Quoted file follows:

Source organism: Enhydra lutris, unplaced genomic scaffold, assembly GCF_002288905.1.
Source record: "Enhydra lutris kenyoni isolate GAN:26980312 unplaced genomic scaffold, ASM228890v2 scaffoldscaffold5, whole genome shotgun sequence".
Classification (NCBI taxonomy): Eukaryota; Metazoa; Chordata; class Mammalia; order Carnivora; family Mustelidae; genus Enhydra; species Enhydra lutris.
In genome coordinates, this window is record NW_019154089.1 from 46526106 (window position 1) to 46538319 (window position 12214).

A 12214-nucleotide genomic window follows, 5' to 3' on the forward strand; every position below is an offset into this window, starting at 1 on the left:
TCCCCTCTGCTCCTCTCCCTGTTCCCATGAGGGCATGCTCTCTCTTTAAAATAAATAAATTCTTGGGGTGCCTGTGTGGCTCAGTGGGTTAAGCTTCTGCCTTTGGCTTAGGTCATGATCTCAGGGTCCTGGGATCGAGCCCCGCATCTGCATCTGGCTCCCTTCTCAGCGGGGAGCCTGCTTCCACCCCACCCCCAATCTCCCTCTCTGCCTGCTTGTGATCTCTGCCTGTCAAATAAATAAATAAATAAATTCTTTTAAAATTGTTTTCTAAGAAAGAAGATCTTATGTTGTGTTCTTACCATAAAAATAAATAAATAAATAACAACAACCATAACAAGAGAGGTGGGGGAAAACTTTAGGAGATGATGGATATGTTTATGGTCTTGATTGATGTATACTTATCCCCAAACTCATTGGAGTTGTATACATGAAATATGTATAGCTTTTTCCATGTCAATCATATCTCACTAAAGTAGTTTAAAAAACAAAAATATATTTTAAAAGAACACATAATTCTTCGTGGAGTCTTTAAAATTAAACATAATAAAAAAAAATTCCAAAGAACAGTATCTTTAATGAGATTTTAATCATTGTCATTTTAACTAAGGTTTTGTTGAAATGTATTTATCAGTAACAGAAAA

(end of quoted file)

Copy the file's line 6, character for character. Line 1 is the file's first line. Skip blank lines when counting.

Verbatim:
TCCCCTCTGCTCCTCTCCCTGTTCCCATGAGGGCATGCTCTCTCTTTAAAATAAATAAATTCTTGGGGTGCCTGTGTGGCTCAGTGGGTTAAGCTTCTGCCTTTGGCTTAGGTCATGATCTCAGGGTCCTGGGATCGAGCCCCGCATCTGCATCTGGCTCCCTTCTCAGCGGGGAGCCTGCTTCCACCCCACCCCCAATCTCCCTCTCTGCCTGCTTGTGATCTCTGCCTGTCAAATAAATAAATAAATAAATTCTTTTAAAATTGTTTTCTAAGAAAGAAGATCTTATGTTGTGTTCTTACCATAAAAATAAATAAATAAATAACAACAACCATAACAAGAGAGGTGGGGGAAAACTTTAGGAGATGATGGATATGTTTATGGTCTTGATTGATGTATACTTATCCCCAAACTCATTGGAGTTGTATACATGAAATATGTATAGCTTTTTCCATGTCAATCATATCTCACTAAAGTAGTTTAAAAAACAAAAATATATTTTAAAAGAACACATAATTCTTCGTGGAGTCTTTAAAATTAAACATAATAAAAAAAAATTCCAAAGAACAGTATCTTTAATGAGATTTTAATCATTGTCATTTTAACTAAGGTTTTGTTGAAATGTATTTATCAGTAACAGAAAA